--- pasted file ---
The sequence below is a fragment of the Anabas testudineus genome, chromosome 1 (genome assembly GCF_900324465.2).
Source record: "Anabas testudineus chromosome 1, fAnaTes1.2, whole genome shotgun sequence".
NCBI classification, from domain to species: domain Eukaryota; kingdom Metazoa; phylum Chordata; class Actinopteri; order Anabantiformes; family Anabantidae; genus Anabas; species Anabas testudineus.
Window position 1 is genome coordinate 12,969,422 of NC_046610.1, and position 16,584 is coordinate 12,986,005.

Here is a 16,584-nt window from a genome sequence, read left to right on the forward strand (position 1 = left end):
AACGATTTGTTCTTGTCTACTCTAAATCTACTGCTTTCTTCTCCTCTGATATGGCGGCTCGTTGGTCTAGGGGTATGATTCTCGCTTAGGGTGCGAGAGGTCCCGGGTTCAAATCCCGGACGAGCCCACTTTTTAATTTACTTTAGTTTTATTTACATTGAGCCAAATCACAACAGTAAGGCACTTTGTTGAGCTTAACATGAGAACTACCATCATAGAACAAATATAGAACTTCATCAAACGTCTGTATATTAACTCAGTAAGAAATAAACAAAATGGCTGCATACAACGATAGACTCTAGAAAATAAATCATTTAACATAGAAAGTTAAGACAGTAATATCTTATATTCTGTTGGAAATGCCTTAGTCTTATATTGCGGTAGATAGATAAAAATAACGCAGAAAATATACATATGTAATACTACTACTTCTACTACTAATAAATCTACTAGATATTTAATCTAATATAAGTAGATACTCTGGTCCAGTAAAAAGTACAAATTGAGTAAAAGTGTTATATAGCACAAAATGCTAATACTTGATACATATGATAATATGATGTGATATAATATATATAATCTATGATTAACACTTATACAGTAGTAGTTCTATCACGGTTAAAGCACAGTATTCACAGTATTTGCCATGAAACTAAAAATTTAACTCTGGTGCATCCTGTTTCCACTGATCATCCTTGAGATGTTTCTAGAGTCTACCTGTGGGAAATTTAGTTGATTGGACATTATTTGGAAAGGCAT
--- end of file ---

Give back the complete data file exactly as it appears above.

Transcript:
The sequence below is a fragment of the Anabas testudineus genome, chromosome 1 (genome assembly GCF_900324465.2).
Source record: "Anabas testudineus chromosome 1, fAnaTes1.2, whole genome shotgun sequence".
NCBI classification, from domain to species: domain Eukaryota; kingdom Metazoa; phylum Chordata; class Actinopteri; order Anabantiformes; family Anabantidae; genus Anabas; species Anabas testudineus.
Window position 1 is genome coordinate 12,969,422 of NC_046610.1, and position 16,584 is coordinate 12,986,005.

Here is a 16,584-nt window from a genome sequence, read left to right on the forward strand (position 1 = left end):
AACGATTTGTTCTTGTCTACTCTAAATCTACTGCTTTCTTCTCCTCTGATATGGCGGCTCGTTGGTCTAGGGGTATGATTCTCGCTTAGGGTGCGAGAGGTCCCGGGTTCAAATCCCGGACGAGCCCACTTTTTAATTTACTTTAGTTTTATTTACATTGAGCCAAATCACAACAGTAAGGCACTTTGTTGAGCTTAACATGAGAACTACCATCATAGAACAAATATAGAACTTCATCAAACGTCTGTATATTAACTCAGTAAGAAATAAACAAAATGGCTGCATACAACGATAGACTCTAGAAAATAAATCATTTAACATAGAAAGTTAAGACAGTAATATCTTATATTCTGTTGGAAATGCCTTAGTCTTATATTGCGGTAGATAGATAAAAATAACGCAGAAAATATACATATGTAATACTACTACTTCTACTACTAATAAATCTACTAGATATTTAATCTAATATAAGTAGATACTCTGGTCCAGTAAAAAGTACAAATTGAGTAAAAGTGTTATATAGCACAAAATGCTAATACTTGATACATATGATAATATGATGTGATATAATATATATAATCTATGATTAACACTTATACAGTAGTAGTTCTATCACGGTTAAAGCACAGTATTCACAGTATTTGCCATGAAACTAAAAATTTAACTCTGGTGCATCCTGTTTCCACTGATCATCCTTGAGATGTTTCTAGAGTCTACCTGTGGGAAATTTAGTTGATTGGACATTATTTGGAAAGGCAT